Urban Legend: President Bush and his administration wrongly tried to link Iraq and Saddam Hussein to the September 11 attacks. “President Bush should apologize to the American people” for this “plainly dishonest” effort, insists a New York Times editorial.

Reality: Neither President Bush nor any member of his foreign policy team has ever said Iraq was linked to the attacks of September 11. On September 17, 2003, for example, in response to a question from a reporter, President Bush said: “No, we’ve had no evidence that Saddam Hussein was involved with September 11.”

Urban Legend: President Bush has shown an “arrogant disrespect” for the United Nations on Iraq, according to Senator Ted Kennedy.

Reality: The administration devoted enormous time and energy to pass five separate U.N. Security Council Resolutions on Iraq, each by unanimous vote.... President Bush personally addressed the U.N. General Assembly in September 2002. The administration supported the work of Lakhdar Brahimi, the U.N. special envoy in Iraq, and a continued U.N. role in Iraq’s political transition.

Urban Legend: The President launched a “unilateral attack on Iraq,” to use the words of former Vermont Governor Howard Dean.

Reality: The coalition that liberated Iraq ranks among the largest war coalitions ever assembled. President Bush in his 2004 State of the Union address: “Some critics have said our duties in Iraq must be internationalized. This particular criticism is hard to explain to our partners in Britain, Australia, Japan, South Korea, the Philippines, Thailand, Italy, Spain, Poland, Denmark, Hungary, Bulgaria, Ukraine, Romania, the Netherlands, Norway, El Salvador, and the 17 other countries that have committed troops to Iraq…. There is a difference, however, between leading a coalition of many nations, and submitting to the objections of a few. America will never seek a permission slip to defend the security of our country.”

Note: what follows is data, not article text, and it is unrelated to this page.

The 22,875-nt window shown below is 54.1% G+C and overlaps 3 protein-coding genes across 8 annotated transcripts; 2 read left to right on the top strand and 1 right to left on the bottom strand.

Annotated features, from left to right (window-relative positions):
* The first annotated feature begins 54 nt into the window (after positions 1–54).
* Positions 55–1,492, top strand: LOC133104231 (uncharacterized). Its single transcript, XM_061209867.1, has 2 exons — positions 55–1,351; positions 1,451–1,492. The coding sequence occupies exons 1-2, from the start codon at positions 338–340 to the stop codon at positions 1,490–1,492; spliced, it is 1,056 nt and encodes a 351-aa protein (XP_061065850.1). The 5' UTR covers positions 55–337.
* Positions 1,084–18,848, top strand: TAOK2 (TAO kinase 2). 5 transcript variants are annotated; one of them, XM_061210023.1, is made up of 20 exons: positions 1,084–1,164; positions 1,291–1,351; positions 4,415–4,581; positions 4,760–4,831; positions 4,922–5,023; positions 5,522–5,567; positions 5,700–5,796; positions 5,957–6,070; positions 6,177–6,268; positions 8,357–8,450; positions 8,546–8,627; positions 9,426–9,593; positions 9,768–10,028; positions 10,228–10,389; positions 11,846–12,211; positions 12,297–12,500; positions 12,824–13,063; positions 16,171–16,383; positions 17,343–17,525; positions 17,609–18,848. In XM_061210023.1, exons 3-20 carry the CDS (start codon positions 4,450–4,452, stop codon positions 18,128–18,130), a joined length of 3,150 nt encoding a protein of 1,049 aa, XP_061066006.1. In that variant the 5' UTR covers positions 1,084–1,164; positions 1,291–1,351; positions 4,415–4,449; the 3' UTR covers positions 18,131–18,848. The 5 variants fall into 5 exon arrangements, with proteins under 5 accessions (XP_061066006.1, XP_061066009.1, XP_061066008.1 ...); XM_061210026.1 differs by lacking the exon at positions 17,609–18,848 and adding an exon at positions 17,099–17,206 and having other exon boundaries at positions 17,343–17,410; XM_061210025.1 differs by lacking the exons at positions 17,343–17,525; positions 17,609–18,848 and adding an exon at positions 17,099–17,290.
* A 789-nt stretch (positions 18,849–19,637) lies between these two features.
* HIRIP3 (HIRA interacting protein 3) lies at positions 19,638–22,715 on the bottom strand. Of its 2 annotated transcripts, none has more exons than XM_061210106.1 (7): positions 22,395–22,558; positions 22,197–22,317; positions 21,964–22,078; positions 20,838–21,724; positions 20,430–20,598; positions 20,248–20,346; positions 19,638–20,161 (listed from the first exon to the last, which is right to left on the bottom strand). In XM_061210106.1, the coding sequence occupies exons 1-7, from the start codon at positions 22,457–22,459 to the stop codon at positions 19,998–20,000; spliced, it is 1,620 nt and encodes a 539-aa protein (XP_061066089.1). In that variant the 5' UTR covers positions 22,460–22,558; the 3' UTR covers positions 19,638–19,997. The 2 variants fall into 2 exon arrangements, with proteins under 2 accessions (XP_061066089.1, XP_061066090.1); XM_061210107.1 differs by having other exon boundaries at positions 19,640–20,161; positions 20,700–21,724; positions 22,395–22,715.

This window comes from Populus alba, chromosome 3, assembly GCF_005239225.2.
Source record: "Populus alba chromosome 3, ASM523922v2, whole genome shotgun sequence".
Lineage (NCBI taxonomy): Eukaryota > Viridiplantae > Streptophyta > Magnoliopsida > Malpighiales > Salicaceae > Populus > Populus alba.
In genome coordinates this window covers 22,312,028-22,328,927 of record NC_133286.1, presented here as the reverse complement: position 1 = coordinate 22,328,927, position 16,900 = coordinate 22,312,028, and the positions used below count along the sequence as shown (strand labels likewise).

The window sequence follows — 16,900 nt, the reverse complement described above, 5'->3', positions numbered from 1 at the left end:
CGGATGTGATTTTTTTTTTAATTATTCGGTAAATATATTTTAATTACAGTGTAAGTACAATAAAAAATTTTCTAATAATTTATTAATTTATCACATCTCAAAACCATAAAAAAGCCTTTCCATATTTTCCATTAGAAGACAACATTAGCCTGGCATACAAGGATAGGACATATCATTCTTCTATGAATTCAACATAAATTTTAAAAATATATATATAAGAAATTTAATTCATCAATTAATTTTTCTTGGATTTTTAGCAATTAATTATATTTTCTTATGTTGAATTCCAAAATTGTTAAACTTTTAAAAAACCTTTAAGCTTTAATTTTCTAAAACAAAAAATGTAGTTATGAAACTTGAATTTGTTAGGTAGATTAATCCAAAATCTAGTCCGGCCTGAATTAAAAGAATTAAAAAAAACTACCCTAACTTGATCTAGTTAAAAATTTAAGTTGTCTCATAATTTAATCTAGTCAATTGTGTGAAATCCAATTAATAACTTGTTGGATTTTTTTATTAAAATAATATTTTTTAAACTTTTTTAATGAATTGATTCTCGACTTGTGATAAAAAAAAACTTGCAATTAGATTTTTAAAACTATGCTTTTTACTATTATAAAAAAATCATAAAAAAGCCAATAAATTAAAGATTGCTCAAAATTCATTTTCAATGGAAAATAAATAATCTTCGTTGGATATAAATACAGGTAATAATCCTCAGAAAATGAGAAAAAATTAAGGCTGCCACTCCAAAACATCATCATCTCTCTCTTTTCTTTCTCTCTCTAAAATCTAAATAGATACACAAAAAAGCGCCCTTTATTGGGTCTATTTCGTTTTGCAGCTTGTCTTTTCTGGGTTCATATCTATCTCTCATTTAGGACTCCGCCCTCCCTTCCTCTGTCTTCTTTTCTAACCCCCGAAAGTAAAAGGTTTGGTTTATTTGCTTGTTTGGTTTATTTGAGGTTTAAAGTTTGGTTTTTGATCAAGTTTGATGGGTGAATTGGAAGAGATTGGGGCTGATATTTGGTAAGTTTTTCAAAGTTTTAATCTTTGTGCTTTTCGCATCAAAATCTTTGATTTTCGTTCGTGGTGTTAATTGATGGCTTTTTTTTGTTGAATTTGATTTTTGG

Urban Legend: Flights out of the country for members of the bin Laden family were allowed before national airspace reopened on September 13, 2001; there was political intervention to facilitate the departure of the bin Laden family from America; and the FBI did not properly screen them before their departure.

Reality: Here are excerpts from The 9/11 Commission Report: “First, we found no evidence that any flights of Saudi nationals, domestic or international, took place before the reopening of national airspace on the morning of September 13, 2001. To the contrary, every flight we have identified occurred after national airspace reopened.